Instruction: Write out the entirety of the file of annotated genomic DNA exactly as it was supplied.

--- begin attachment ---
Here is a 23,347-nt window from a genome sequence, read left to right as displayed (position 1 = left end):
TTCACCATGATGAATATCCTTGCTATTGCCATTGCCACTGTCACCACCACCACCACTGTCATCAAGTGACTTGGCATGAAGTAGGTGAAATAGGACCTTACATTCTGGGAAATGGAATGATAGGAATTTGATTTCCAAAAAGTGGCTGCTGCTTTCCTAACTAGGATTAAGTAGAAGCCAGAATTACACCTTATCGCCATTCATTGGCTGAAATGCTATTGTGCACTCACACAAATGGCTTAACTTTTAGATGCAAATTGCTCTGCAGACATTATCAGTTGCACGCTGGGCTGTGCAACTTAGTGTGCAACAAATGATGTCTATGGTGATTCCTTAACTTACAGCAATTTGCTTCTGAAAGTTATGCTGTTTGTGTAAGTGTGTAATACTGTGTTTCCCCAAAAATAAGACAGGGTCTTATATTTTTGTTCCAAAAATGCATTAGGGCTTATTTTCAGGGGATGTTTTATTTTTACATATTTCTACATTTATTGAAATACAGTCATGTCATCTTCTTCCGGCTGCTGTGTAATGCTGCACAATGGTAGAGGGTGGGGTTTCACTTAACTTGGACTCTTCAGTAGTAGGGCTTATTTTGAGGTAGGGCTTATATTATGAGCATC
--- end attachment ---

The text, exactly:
Here is a 23,347-nt window from a genome sequence, read left to right as displayed (position 1 = left end):
TTCACCATGATGAATATCCTTGCTATTGCCATTGCCACTGTCACCACCACCACCACTGTCATCAAGTGACTTGGCATGAAGTAGGTGAAATAGGACCTTACATTCTGGGAAATGGAATGATAGGAATTTGATTTCCAAAAAGTGGCTGCTGCTTTCCTAACTAGGATTAAGTAGAAGCCAGAATTACACCTTATCGCCATTCATTGGCTGAAATGCTATTGTGCACTCACACAAATGGCTTAACTTTTAGATGCAAATTGCTCTGCAGACATTATCAGTTGCACGCTGGGCTGTGCAACTTAGTGTGCAACAAATGATGTCTATGGTGATTCCTTAACTTACAGCAATTTGCTTCTGAAAGTTATGCTGTTTGTGTAAGTGTGTAATACTGTGTTTCCCCAAAAATAAGACAGGGTCTTATATTTTTGTTCCAAAAATGCATTAGGGCTTATTTTCAGGGGATGTTTTATTTTTACATATTTCTACATTTATTGAAATACAGTCATGTCATCTTCTTCCGGCTGCTGTGTAATGCTGCACAATGGTAGAGGGTGGGGTTTCACTTAACTTGGACTCTTCAGTAGTAGGGCTTATTTTGAGGTAGGGCTTATATTATGAGCATC